Augustina, the Maid of Saragossa.

Agustina, Aragón, Agostina, Zaragoza, Childe, Harold's, Pilgrimage, Lord Byron,
Lord Byron’s “Childe Harold.” Augustina, the Maid of Saragossa

Augustina, the Maid of Saragossa.

YE who shall marvel when you hear her tale,
Oh! had you known her softer hours!
* * * * * * * * * * * * * * * * * *
Scarce would you dream that Saragora’s tower
Beheld her smile in danger’s Gorgon face,
Then the closed ranks and lead in glory’s fearful chase.

Her lover sinks-she sheds no ill-timed tear;
Her chief is stain=-she fills his fatal post;
Her fellows flee-she checks their base career;
The foe retires=-she heads the sallying host.

Lord Byron’s “Childe Harold.”

Sir David Wilkie, Artist. W. Greatbach, Engraver. English Romanticism, the black romance.

Raimunda Maria Agustina Saragossa i Domènech (1786-1857), called Agustina de Aragón or Agostina of Zaragoza, was a Spanish independence fighter during the Napoleonic occupation. She fought first as a civilian and was subsequently included in the Spanish Army. She became a symbol of the Spanish War of Independence and served as a subject for painters and writers.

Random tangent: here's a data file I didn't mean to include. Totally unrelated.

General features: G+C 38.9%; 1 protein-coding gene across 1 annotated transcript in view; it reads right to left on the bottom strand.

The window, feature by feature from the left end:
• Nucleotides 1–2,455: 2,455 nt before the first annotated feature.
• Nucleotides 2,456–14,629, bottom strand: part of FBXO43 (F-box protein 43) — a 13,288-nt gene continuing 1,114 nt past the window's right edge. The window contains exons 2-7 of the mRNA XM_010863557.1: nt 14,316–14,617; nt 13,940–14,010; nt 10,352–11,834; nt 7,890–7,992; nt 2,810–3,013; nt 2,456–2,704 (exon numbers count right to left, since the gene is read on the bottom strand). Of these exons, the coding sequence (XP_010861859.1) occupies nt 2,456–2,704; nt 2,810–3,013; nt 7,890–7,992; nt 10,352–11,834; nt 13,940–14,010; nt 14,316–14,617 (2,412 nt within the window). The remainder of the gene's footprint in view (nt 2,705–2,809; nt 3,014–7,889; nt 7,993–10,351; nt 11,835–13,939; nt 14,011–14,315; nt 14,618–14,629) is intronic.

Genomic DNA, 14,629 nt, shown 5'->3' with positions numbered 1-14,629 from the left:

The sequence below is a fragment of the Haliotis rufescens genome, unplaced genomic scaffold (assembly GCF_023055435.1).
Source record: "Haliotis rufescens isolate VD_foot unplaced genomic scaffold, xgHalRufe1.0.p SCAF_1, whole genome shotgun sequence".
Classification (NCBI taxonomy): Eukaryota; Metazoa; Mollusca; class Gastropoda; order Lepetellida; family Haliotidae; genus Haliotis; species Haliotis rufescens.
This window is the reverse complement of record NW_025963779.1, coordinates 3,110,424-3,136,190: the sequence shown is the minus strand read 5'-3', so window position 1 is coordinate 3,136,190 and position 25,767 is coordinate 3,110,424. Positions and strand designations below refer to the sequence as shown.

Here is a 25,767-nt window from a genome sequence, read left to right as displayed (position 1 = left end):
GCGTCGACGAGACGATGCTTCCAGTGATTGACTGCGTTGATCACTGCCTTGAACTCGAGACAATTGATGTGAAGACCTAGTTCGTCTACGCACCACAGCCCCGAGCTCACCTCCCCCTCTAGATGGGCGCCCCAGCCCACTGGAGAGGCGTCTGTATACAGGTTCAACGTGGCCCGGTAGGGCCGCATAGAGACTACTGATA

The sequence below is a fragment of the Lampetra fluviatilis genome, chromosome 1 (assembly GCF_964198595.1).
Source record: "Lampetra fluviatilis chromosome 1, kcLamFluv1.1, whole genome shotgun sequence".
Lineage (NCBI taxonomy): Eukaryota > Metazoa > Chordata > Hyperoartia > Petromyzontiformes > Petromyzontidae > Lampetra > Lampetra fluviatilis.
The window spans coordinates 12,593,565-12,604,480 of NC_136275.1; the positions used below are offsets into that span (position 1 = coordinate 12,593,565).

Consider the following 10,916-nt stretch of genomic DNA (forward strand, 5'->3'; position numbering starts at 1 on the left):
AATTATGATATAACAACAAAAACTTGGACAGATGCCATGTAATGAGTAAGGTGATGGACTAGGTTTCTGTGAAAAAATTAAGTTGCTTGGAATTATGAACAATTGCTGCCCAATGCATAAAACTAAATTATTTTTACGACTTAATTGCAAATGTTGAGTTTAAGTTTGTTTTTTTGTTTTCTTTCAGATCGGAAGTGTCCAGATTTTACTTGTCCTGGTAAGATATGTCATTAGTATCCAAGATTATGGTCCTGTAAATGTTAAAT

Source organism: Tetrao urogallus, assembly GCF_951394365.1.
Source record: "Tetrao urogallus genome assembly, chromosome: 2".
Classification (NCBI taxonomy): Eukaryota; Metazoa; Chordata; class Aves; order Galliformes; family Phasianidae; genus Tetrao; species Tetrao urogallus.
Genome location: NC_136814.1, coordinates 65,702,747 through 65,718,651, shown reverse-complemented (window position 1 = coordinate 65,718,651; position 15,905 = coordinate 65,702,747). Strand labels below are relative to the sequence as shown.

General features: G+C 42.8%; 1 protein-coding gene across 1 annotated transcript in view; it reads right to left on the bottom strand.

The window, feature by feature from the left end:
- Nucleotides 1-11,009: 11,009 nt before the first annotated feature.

Childe Harold’s Pilgrimage is one of the best known and most successful works of the British poet Lord Byron. The epic poem was published from 1812 to 1818.
The title goes to the medieval word “childe” (squire) back for a young candidate for knighthood. The work, a long narrative poem describes the travels of a young man looking out of disappointment on his life of luxury distraction in foreign countries. It brings the melancholy and disappointment expression, which was felt by a generation that was the Revolutionary and Napoleonic Wars tired.

Source: Character sketches of romance, fiction and the drama by Rev. Ebenezer Cobham Brewer, 1892. A revised American edition of the readers handbook. Edited by Marion Harland.

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